Tuesday, April 25, 2017

From Strength to Strength...What Will Come Out if Someone Bumps into You?

This evening I was present at a lovely dinner and gathering.  As part of the program, these questions were asked:

“How is your soul?” 
“Inside, are you a person of peace?” 
“When someone bumps into you, what will come out?”
We were reminded that Jesus purposefully took care of His soul:
     “…large crowds were gathering to hear Him and be healed of their sicknesses.  But
Himself would often slip away to the wilderness and pray.”  Luke 5:15-16 NASB

Jesus also was diligent in the care of His disciples’ souls:
     “And He said to them, ‘Come away by yourselves to a secluded place and rest a      while.  (For there were many people coming and going, and they did not even have time to eat.)  They went away in the boat to a secluded place by themselves.” 
​     Mark 6:31-32 NASB

Dear friends, how are your souls this beautiful spring day?  Are you at peace?  Are you interacting with those around you from a position of fullness?   If so, what would come out if someone were to bump into you?  Seriously!

There is a beautiful spiritual practice that will allow you to keep watch over the state of your soul.  It is called an Examen and is a very simple little tool to inventory your day.  While the evening is the best time for the daily practice, it may also be used to pray about any other meaningful time period (such as a week or a year); or about a distinct event that has taken place.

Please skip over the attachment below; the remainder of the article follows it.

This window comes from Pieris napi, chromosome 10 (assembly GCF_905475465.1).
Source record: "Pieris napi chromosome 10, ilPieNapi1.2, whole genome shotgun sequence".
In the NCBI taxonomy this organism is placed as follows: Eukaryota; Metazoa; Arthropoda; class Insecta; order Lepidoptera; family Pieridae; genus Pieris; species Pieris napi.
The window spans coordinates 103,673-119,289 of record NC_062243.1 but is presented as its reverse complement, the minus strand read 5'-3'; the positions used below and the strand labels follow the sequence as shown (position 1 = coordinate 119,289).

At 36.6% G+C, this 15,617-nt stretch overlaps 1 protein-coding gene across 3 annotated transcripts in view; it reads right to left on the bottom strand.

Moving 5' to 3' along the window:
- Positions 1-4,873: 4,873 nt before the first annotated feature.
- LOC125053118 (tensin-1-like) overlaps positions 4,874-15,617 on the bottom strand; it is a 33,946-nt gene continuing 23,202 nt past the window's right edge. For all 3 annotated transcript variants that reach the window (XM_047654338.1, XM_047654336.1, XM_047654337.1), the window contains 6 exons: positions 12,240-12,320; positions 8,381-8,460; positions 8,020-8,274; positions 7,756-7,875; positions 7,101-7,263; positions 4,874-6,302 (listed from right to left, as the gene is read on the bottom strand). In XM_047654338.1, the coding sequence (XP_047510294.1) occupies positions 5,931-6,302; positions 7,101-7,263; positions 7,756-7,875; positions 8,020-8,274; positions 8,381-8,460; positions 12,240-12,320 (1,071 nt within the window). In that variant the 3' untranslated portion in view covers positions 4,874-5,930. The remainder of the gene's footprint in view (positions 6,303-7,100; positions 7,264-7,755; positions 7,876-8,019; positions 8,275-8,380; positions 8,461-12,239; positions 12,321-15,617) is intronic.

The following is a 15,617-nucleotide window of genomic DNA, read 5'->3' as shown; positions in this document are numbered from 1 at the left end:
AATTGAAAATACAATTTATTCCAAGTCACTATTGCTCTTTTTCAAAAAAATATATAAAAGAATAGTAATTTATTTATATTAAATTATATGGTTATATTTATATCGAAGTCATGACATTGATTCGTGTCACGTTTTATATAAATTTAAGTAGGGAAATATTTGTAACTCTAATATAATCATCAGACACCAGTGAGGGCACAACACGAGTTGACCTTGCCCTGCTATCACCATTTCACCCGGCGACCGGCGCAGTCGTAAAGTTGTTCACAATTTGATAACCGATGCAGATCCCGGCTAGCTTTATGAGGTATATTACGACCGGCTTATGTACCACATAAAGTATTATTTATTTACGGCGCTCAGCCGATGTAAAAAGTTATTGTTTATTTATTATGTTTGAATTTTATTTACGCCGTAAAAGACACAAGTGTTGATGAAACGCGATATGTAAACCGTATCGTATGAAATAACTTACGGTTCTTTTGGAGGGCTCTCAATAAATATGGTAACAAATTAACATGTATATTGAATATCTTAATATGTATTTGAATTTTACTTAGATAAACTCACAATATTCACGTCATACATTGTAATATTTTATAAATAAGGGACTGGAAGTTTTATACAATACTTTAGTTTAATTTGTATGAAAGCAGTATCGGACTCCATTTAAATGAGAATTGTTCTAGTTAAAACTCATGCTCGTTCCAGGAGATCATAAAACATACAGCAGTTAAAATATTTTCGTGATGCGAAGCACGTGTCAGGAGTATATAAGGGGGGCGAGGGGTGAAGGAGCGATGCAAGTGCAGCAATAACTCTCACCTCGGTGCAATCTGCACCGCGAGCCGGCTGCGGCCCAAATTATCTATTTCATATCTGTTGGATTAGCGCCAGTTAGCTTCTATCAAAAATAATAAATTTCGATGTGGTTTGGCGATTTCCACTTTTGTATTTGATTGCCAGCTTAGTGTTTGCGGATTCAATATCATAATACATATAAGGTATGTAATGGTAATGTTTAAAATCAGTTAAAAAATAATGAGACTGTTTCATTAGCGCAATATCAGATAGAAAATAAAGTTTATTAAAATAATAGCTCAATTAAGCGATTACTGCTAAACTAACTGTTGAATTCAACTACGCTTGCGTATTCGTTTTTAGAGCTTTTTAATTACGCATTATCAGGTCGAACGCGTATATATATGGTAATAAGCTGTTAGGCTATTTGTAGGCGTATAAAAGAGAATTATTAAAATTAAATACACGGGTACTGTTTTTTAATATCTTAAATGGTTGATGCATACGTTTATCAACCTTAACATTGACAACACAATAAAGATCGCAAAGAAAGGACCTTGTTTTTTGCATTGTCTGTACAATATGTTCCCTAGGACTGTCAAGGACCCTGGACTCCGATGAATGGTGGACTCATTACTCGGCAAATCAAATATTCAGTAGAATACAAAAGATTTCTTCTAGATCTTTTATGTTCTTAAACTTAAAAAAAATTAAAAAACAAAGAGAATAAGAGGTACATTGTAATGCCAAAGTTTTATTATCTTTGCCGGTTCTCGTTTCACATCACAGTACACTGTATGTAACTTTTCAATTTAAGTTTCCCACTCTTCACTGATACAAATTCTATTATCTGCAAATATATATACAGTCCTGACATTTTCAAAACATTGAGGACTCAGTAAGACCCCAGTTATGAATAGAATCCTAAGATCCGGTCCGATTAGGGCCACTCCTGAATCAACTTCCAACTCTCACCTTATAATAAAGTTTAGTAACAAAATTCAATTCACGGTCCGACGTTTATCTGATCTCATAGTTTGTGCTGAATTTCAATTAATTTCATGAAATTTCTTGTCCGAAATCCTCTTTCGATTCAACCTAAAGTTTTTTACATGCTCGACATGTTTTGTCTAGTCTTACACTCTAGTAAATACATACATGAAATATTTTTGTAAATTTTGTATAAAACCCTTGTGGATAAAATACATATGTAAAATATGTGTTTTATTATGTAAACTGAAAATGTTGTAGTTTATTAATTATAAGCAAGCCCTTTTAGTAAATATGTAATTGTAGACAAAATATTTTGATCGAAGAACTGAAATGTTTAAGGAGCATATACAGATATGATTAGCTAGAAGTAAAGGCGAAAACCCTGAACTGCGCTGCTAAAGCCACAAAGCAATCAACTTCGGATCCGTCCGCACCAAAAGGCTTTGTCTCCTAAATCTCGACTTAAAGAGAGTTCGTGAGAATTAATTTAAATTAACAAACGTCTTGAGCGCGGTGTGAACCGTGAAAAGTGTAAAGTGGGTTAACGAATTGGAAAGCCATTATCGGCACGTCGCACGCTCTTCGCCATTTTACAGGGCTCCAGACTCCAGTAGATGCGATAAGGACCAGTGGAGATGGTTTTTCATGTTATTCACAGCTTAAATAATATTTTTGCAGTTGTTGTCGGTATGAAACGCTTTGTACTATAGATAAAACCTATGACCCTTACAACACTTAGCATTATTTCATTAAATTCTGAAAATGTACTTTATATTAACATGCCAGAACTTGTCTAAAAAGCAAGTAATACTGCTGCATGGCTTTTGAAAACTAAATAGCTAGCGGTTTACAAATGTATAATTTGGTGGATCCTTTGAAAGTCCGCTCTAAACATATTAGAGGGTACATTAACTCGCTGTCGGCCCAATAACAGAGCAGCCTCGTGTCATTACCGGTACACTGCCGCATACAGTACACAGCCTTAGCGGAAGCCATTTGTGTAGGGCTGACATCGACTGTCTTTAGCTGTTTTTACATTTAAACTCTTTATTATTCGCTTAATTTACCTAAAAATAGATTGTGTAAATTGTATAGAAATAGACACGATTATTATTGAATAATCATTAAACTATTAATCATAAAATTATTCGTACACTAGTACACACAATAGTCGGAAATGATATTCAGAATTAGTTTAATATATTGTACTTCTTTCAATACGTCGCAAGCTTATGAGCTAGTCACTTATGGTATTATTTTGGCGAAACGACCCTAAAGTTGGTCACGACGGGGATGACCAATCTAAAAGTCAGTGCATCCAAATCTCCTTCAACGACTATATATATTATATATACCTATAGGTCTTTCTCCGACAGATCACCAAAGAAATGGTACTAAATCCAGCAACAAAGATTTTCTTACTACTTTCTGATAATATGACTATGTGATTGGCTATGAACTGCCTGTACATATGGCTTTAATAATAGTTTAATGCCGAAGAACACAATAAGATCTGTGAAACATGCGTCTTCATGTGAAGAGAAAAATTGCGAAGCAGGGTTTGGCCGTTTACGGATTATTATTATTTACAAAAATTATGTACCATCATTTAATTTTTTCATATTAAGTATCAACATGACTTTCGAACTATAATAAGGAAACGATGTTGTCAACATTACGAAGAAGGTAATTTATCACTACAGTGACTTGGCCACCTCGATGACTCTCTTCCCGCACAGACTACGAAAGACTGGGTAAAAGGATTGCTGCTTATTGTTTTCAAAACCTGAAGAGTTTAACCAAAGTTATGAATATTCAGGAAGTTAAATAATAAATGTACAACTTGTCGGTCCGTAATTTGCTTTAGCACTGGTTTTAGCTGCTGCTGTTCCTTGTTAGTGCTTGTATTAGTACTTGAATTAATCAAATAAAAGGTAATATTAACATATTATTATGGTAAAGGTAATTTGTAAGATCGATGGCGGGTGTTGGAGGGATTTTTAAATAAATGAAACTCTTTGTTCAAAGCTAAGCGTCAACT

Here's the important part!  The Examen restores your focus on God, looking for and celebrating His Presence and action in your day and in your life.  It is not an examination of conscience that actually places the focus on yourself and how you have fallen short.  Oh, the Lord may highlight something that needs repentance and forgiveness, but He will also reveal how His love was active in your life.  Why  don’t you give it a try?  I could be life changing.

Allow between five and fifteen minutes for the daily Examen.  It is meant to be very flexible.
​1.  Pray for God’s help.
     Just relax and invite the Lord to “be” with you during this time.
     It is wise to choose a Scripture and focus on the Words.
     Take deep breaths and let yourself see your day as God sees it.

2.  Give thanks for the gifts of the day.
     Review the day and name the blessings – significant and obvious; common and ordinary.
     Honor the gifts of others and recognize the gifts in you.
     Ask Him: 
          Where was/is Your love Lord?
          Where was it active today?
          Where is it leading?

3.  Pray over significant feelings that surface as You replay the day.
     Look for interior movements:  joy or sad; pleasing or painful; subtle or strong. 
     Pick one or two and ask the Lord:
          Help me understand what aroused those feelings, Lord, and where did they lead me?
          Show me if they drew me closer to You, or did they lead me away from You?

Rejoice (in times you were brought closer to God); and seek forgiveness (for times when you resisted God’s Presence).

5.  Look to Tomorrow:  invite Him to be a part of your sleep and your tomorrow.
“O Lord, You have searched me and known me!  You Know when I sit down and when I rise up;  You understand my thoughts from afar….How precious also are Your thoughts to me, O God!  How vast is the sum of them!...”   Psalm 139: 1-2, 17
Resources for Going Deeper:
​​"The Way of Discernment: Spiritual Practices for Decision Making" by Elizabeth Liebert

Tuesday, April 11, 2017

From Strength to Strength...What is Your Sacred Pathway?